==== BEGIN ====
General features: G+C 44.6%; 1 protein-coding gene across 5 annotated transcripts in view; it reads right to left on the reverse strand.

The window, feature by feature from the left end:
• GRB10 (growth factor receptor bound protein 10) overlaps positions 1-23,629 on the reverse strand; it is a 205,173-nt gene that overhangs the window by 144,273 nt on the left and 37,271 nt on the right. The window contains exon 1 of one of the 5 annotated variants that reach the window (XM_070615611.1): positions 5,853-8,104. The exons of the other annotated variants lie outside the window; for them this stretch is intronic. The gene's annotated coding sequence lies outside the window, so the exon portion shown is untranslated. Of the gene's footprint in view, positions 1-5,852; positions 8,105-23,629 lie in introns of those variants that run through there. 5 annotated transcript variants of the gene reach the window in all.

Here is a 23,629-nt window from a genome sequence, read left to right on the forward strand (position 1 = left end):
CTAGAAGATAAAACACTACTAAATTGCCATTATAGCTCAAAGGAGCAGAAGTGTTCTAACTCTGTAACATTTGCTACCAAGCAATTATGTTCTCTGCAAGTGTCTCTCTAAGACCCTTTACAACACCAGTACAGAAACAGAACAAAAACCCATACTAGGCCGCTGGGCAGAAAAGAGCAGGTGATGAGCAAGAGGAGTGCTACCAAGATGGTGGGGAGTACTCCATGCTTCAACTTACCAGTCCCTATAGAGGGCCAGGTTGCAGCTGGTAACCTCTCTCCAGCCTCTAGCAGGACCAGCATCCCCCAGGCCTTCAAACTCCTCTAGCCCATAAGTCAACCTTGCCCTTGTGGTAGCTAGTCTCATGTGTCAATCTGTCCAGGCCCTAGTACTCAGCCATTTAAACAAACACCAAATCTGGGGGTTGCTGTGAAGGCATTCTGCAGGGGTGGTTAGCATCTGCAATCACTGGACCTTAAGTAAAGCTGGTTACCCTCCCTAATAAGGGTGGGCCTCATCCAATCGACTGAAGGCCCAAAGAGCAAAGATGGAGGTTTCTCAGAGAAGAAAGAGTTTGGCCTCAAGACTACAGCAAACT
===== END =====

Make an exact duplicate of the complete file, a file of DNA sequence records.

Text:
General features: G+C 44.6%; 1 protein-coding gene across 5 annotated transcripts in view; it reads right to left on the reverse strand.

The window, feature by feature from the left end:
• GRB10 (growth factor receptor bound protein 10) overlaps positions 1-23,629 on the reverse strand; it is a 205,173-nt gene that overhangs the window by 144,273 nt on the left and 37,271 nt on the right. The window contains exon 1 of one of the 5 annotated variants that reach the window (XM_070615611.1): positions 5,853-8,104. The exons of the other annotated variants lie outside the window; for them this stretch is intronic. The gene's annotated coding sequence lies outside the window, so the exon portion shown is untranslated. Of the gene's footprint in view, positions 1-5,852; positions 8,105-23,629 lie in introns of those variants that run through there. 5 annotated transcript variants of the gene reach the window in all.

Here is a 23,629-nt window from a genome sequence, read left to right on the forward strand (position 1 = left end):
CTAGAAGATAAAACACTACTAAATTGCCATTATAGCTCAAAGGAGCAGAAGTGTTCTAACTCTGTAACATTTGCTACCAAGCAATTATGTTCTCTGCAAGTGTCTCTCTAAGACCCTTTACAACACCAGTACAGAAACAGAACAAAAACCCATACTAGGCCGCTGGGCAGAAAAGAGCAGGTGATGAGCAAGAGGAGTGCTACCAAGATGGTGGGGAGTACTCCATGCTTCAACTTACCAGTCCCTATAGAGGGCCAGGTTGCAGCTGGTAACCTCTCTCCAGCCTCTAGCAGGACCAGCATCCCCCAGGCCTTCAAACTCCTCTAGCCCATAAGTCAACCTTGCCCTTGTGGTAGCTAGTCTCATGTGTCAATCTGTCCAGGCCCTAGTACTCAGCCATTTAAACAAACACCAAATCTGGGGGTTGCTGTGAAGGCATTCTGCAGGGGTGGTTAGCATCTGCAATCACTGGACCTTAAGTAAAGCTGGTTACCCTCCCTAATAAGGGTGGGCCTCATCCAATCGACTGAAGGCCCAAAGAGCAAAGATGGAGGTTTCTCAGAGAAGAAAGAGTTTGGCCTCAAGACTACAGCAAACT